note that the FBI itself has highlighted some vulnerabilities of the platform. "The Android operating system hasn't been secured properly," said Rob Enderle, principal analyst with Enderle Group, noting that Samsung has layered technology on top of the operating system in an attempt to make its Galaxy devices safer. "If you are going to tackle security, you kind of have to do it throughout the entire platform. It's not that Samsung doesn't want to - it is that they don't own the operating system so they cannot," said Enderle. "If you're going to sell into government, you have to be able to provide a secure solution and Android isn't it yet."
Enderle and other analysts also say that since Android security is not end-to-end managed by a single entity, this can create more vulnerabilities and prove more costly. The FBI's move to explore other platforms is also garnering some concern in political circles in the United States. U.S. Representative Kenny Marchant of Texas said in a letter to the FBI that he believes the agency ought to use mobile devices that do not rely on disparate technologies that would create additional security vulnerabilities.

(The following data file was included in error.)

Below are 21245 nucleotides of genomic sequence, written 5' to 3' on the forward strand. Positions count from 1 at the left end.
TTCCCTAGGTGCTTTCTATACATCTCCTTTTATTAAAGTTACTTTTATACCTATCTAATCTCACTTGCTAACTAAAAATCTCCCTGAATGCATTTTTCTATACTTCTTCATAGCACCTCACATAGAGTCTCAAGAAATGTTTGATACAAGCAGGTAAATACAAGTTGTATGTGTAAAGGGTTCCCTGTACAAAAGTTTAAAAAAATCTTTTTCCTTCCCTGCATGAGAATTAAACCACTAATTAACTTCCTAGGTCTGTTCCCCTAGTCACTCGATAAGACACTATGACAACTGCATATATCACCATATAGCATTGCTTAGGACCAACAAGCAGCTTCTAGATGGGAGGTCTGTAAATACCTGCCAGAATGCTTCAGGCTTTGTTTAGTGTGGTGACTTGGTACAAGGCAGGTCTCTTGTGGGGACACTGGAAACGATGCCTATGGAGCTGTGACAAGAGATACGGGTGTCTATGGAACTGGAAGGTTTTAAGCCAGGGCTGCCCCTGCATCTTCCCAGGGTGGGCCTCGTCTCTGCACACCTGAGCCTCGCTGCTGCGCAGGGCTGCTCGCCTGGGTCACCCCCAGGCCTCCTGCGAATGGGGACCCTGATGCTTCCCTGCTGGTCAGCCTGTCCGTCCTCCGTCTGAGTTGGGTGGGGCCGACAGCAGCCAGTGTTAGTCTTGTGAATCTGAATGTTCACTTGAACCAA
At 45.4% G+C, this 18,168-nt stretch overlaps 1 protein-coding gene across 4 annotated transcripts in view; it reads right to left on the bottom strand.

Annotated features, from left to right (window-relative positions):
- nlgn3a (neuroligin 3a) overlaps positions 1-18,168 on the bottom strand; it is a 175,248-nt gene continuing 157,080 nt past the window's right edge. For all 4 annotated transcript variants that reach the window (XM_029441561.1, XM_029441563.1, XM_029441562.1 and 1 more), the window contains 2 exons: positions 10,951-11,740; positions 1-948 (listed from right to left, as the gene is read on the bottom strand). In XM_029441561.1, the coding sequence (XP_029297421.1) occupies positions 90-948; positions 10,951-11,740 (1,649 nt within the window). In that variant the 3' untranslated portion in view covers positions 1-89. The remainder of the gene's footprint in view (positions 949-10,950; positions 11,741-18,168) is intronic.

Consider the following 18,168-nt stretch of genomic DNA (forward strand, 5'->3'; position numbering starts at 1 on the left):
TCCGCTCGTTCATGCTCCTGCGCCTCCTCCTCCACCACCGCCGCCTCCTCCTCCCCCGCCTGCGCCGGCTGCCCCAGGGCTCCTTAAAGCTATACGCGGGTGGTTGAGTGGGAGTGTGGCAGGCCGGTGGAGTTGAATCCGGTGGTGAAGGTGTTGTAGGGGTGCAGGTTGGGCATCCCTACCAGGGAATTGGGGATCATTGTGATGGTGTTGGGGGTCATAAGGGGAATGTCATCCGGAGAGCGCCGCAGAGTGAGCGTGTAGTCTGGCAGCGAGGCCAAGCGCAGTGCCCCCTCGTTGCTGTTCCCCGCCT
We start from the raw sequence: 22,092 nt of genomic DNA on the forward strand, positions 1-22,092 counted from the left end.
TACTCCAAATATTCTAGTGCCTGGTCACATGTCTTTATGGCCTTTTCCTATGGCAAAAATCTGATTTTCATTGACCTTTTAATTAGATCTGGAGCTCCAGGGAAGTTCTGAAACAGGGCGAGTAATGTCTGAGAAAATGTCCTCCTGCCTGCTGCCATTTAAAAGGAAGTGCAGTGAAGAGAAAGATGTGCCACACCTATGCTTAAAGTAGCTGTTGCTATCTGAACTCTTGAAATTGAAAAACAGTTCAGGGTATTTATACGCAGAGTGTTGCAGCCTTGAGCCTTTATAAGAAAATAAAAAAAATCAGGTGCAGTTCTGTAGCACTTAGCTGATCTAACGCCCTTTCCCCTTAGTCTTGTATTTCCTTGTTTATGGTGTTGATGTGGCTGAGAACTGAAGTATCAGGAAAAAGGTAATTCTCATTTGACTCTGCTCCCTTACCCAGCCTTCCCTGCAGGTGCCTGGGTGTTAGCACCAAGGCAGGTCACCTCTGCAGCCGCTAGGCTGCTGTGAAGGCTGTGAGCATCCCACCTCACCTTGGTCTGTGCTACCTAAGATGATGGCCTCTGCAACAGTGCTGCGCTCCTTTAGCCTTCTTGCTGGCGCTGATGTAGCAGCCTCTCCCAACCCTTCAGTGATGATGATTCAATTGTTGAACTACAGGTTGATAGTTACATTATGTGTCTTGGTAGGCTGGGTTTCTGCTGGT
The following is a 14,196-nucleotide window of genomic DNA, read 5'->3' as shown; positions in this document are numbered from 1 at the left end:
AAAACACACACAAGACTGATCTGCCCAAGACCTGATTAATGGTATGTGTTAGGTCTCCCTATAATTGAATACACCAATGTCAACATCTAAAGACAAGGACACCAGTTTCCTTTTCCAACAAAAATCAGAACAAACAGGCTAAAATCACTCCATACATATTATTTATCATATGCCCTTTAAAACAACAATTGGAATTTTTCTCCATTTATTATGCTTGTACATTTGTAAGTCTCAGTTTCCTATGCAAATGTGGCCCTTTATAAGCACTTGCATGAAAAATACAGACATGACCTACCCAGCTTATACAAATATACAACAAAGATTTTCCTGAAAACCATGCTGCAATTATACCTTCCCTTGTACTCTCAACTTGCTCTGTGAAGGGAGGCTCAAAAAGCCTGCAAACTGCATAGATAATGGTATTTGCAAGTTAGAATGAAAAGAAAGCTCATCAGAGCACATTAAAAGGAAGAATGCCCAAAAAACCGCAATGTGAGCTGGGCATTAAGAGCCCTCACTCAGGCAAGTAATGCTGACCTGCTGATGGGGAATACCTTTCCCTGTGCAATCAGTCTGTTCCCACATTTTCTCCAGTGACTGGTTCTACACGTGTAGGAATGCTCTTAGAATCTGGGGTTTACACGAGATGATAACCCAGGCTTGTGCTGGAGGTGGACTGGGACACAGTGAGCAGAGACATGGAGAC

"I understand that the FBI may be considering a new solution that is a patchwork of technologies stitched together," Marchant said in the letter, which was obtained by Reuters. "I am concerned that this approach may prove to be more costly than other alternatives."